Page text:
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Improving MPG is the right thing to do, but it requires investment

If there’s one thing we can be certain about in this industry it’s the uncertainty of fuel prices. Anybody who’s ever filled up the car before a long weekend knows that spikes in fuel prices are to be expected. And for everyday driving, the trucking industry feels any price fluctuation much harder.

According to Natural Resources Canada, diesel prices are at their highest since 2015. Regardless of fuel prices, we have a never-ending focus on increasing fuel economy and reducing GHG (greenhouse gas) emissions.

Constant and Never-Ending Improvement:

As you will see below, Bison’s MPG (miles per gallon) performance has improved year over year, and those results are a clear function of investing in new equipment and tools, driver training, and providing fuel advice for our professional drivers.

Bison Transport MGP Trend Chart 2014-2017-1.png

We track our overall MPG performance across the board, by fleet, by tractor type, by tractor age, by lane and region and even by driver. We also track the temperature based on our 10 most-driven regions, since temperature has a large impact of fuel economy. As a result, every carrier likely experiences different numbers based on the make-up of their lanes, equipment, and driver behaviour. 

In the chart above, you can see the trend of how our MPG has improved year over year. This chart simplifies MPG as we have numerous people, tools and technology focused on improving our results. These results are also a high-level summary of a mix of LCV (long-combination vehicle) trucks, trucks running the B.C. mountains, and many other lanes

It is important to know that improving MPG is the right thing to do for many reasons, but it often does not offset the investments needed by carriers.

Here are some examples of this principle:

Modern Equipment:
  • Tractor manufacturers such as Freightliner or Volvo, promote that their tractors can provide improved MPG, right out of the gate. For example, Freightliner states, "Fuel efficiency is said to be eight per cent better than the current Evolution model and a whopping 13 per cent better than the base-model Cascadia." So, while there will be less fuel consumed, a carrier has to offset those savings with increased tractor costs. 

Compared to the base model Cascadia on the road today, a 2018 Cascadia that leverages all available aerodynamic and power-train enhancements will cost another $15,000 but boost fuel economy by 19 per cent, said Martin Daum, president and CEO of Daimler Trucks North America.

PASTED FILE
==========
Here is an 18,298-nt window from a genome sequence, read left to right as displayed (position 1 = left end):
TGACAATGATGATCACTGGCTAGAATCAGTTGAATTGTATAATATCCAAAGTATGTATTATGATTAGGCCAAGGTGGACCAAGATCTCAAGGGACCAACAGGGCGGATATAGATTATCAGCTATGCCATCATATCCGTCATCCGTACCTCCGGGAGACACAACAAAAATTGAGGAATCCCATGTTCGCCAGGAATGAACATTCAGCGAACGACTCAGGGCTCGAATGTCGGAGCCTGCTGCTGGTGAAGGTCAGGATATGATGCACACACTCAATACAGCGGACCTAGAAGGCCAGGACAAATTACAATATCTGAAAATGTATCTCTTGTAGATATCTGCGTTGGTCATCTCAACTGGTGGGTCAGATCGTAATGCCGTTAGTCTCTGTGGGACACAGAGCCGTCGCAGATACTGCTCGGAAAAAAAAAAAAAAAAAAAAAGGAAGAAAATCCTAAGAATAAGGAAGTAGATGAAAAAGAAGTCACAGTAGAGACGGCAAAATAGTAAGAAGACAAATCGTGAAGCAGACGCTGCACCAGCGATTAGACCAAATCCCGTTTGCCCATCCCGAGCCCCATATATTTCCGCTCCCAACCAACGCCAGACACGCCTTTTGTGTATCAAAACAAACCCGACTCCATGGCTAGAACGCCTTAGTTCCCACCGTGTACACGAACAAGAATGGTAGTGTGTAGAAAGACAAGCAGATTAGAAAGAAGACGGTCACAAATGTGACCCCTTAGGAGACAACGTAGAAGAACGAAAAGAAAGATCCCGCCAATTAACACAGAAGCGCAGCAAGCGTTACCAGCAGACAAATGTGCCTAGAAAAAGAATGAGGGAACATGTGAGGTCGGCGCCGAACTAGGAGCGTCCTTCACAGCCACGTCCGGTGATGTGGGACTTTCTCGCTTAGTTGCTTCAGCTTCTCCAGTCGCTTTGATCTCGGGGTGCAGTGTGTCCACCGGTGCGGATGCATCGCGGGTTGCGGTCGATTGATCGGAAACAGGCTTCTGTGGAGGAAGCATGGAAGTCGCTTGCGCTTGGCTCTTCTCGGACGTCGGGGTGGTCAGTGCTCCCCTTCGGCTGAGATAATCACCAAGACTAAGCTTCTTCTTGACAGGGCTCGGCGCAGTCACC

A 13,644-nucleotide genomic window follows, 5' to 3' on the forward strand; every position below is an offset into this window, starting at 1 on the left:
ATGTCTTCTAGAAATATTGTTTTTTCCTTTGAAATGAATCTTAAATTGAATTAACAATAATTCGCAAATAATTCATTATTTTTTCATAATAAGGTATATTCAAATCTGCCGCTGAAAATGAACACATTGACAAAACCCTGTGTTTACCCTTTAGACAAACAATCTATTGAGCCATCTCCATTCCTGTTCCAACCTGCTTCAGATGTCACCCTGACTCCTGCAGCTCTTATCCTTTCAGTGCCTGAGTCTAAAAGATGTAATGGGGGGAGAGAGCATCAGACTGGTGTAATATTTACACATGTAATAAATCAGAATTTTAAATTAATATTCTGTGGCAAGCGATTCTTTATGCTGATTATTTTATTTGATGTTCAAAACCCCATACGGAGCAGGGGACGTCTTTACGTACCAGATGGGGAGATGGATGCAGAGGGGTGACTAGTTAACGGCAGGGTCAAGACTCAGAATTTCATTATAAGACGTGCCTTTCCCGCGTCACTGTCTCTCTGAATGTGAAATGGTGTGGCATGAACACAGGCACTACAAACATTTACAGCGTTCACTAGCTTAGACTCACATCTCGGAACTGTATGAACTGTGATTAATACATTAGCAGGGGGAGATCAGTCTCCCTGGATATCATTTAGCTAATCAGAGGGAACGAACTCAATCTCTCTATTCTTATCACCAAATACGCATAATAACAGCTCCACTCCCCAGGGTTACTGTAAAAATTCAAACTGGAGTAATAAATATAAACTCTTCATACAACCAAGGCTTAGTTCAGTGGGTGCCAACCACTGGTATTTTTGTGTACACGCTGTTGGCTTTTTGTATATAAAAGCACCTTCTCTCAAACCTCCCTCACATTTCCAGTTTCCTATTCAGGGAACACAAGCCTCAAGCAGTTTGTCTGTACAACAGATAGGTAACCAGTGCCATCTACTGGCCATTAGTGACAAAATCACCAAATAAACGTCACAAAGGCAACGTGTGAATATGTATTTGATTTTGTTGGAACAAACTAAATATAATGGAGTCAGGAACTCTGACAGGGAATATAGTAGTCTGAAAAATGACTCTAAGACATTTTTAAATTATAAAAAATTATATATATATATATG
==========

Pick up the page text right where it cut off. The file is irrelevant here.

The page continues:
In addition to tractors, Bison has invested in Trailer Tails, building the largest turnpike LCV (long-combination vehicle) network in North America, trailer skirts. 

Cost Comparison Freightliner Cascadia Sleeper - 2015-2018.png

Note: This chart shows just one representative example of rising equipment costs. The model years roughly reflect our fiscal period from 2014 to 2017 (i.e. the actual purchase of a 2015 model would have occurred in fiscal 2014).

Driver Training:
  • Driver training provides a second example of this. We have our drivers train in our simulator and teach skills that directly improve MPG, such as increased coasting, limiting idle time, etc. So once again, MPG increases but can be offset by the additional costs to invest in training.

Pro Tip: When you are in motion, operate in top gear whenever possible. The best fuel economy happens in high gear, not one gear down. For trucks with manual transmissions, use progressive shifting techniques and stay in the “sweet spot.” With automated transmissions, use manual settings to optimize fuel-saving behaviours.

Reduce Idle Time:
  • We have greatly reduced our idle time over the past few years. This would not be possible, or at least as likely, if Bison hadn’t invested in having APUs (auxiliary power units) in every unit. We run small diesel-powered heaters and battery-operated cooling systems in our fleet. This makes the tractor more comfortable and eliminates the need for idling. Many carriers choose to not make this investment, which increases GHG but also puts their drivers at risk of being ticketed in certain regions.

Pro Tip: Idling is a surefire way to unnecessarily burn fuel. Keep your idle time to a minimum. Research shows that each hour of idle time can decrease fuel economy by one per cent.

Optimal Tire Pressure:
  • Check your tire pressure. Did you know that each 10 psi that a truck/trailer tire is under inflated can also reduce fuel economy by one per cent? We always recommend checking your tires before heading out on the road but it is also a great cost-saving measure. Do a hammer check on every tire and ensure recommended pressure levels are maintained at all times. If any tires need adjustment contact your local maintenance team.

In summary, many factors improve MPG and Bison will continue to innovate and educate our fleet and the industry about how we can collectively improve MPG and reduce GHG emissions. While improving our MPG doesn't create a windfall, driving more efficiently and leveraging technology has produced long-term, sustainable, transportation solutions at a competitive rate.

Now it’s your turn. What do you feel are the greatest opportunities to improve MPG? Please comment below.

Related Posts:

Bison's LCVs Reduce Greenhouse Gas Emissions
Top 5 Ways for Drivers to Improve Truck Fuel Economy
Two Trailer Loads Full of Benefits

 

If It Costs Me Less To Fill Up My Car In Western Canada, Why Is My Fuel Surcharge Increasing? 

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